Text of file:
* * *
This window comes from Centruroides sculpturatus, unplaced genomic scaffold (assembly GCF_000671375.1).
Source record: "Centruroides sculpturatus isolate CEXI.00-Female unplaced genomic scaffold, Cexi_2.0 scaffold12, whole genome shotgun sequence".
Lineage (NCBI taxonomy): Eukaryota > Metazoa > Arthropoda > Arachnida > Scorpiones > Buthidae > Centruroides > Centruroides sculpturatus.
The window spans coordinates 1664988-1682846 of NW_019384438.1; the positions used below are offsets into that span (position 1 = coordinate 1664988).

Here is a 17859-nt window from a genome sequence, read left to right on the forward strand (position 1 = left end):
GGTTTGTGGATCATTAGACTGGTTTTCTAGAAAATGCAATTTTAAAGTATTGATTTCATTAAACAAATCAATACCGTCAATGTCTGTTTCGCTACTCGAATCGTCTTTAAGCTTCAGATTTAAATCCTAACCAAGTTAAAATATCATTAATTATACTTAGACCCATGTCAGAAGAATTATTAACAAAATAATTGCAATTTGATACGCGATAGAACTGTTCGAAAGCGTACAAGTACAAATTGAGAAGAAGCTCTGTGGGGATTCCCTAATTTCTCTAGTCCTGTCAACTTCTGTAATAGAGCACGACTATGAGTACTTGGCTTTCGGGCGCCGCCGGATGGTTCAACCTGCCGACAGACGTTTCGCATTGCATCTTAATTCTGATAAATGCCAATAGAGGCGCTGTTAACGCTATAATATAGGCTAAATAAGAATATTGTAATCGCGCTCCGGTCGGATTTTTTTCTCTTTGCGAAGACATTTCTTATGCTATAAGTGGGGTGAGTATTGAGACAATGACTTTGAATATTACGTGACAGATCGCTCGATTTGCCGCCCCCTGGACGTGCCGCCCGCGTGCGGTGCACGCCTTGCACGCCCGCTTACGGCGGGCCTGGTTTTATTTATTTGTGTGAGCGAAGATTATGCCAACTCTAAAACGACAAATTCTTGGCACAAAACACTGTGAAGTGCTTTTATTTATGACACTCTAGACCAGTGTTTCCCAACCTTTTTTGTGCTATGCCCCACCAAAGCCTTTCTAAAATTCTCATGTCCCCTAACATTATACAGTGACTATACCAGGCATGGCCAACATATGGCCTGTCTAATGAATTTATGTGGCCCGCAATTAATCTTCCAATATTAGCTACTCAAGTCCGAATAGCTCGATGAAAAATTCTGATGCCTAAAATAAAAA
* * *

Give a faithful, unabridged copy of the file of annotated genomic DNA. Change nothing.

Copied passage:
This window comes from Centruroides sculpturatus, unplaced genomic scaffold (assembly GCF_000671375.1).
Source record: "Centruroides sculpturatus isolate CEXI.00-Female unplaced genomic scaffold, Cexi_2.0 scaffold12, whole genome shotgun sequence".
Lineage (NCBI taxonomy): Eukaryota > Metazoa > Arthropoda > Arachnida > Scorpiones > Buthidae > Centruroides > Centruroides sculpturatus.
The window spans coordinates 1664988-1682846 of NW_019384438.1; the positions used below are offsets into that span (position 1 = coordinate 1664988).

Here is a 17859-nt window from a genome sequence, read left to right on the forward strand (position 1 = left end):
GGTTTGTGGATCATTAGACTGGTTTTCTAGAAAATGCAATTTTAAAGTATTGATTTCATTAAACAAATCAATACCGTCAATGTCTGTTTCGCTACTCGAATCGTCTTTAAGCTTCAGATTTAAATCCTAACCAAGTTAAAATATCATTAATTATACTTAGACCCATGTCAGAAGAATTATTAACAAAATAATTGCAATTTGATACGCGATAGAACTGTTCGAAAGCGTACAAGTACAAATTGAGAAGAAGCTCTGTGGGGATTCCCTAATTTCTCTAGTCCTGTCAACTTCTGTAATAGAGCACGACTATGAGTACTTGGCTTTCGGGCGCCGCCGGATGGTTCAACCTGCCGACAGACGTTTCGCATTGCATCTTAATTCTGATAAATGCCAATAGAGGCGCTGTTAACGCTATAATATAGGCTAAATAAGAATATTGTAATCGCGCTCCGGTCGGATTTTTTTCTCTTTGCGAAGACATTTCTTATGCTATAAGTGGGGTGAGTATTGAGACAATGACTTTGAATATTACGTGACAGATCGCTCGATTTGCCGCCCCCTGGACGTGCCGCCCGCGTGCGGTGCACGCCTTGCACGCCCGCTTACGGCGGGCCTGGTTTTATTTATTTGTGTGAGCGAAGATTATGCCAACTCTAAAACGACAAATTCTTGGCACAAAACACTGTGAAGTGCTTTTATTTATGACACTCTAGACCAGTGTTTCCCAACCTTTTTTGTGCTATGCCCCACCAAAGCCTTTCTAAAATTCTCATGTCCCCTAACATTATACAGTGACTATACCAGGCATGGCCAACATATGGCCTGTCTAATGAATTTATGTGGCCCGCAATTAATCTTCCAATATTAGCTACTCAAGTCCGAATAGCTCGATGAAAAATTCTGATGCCTAAAATAAAAA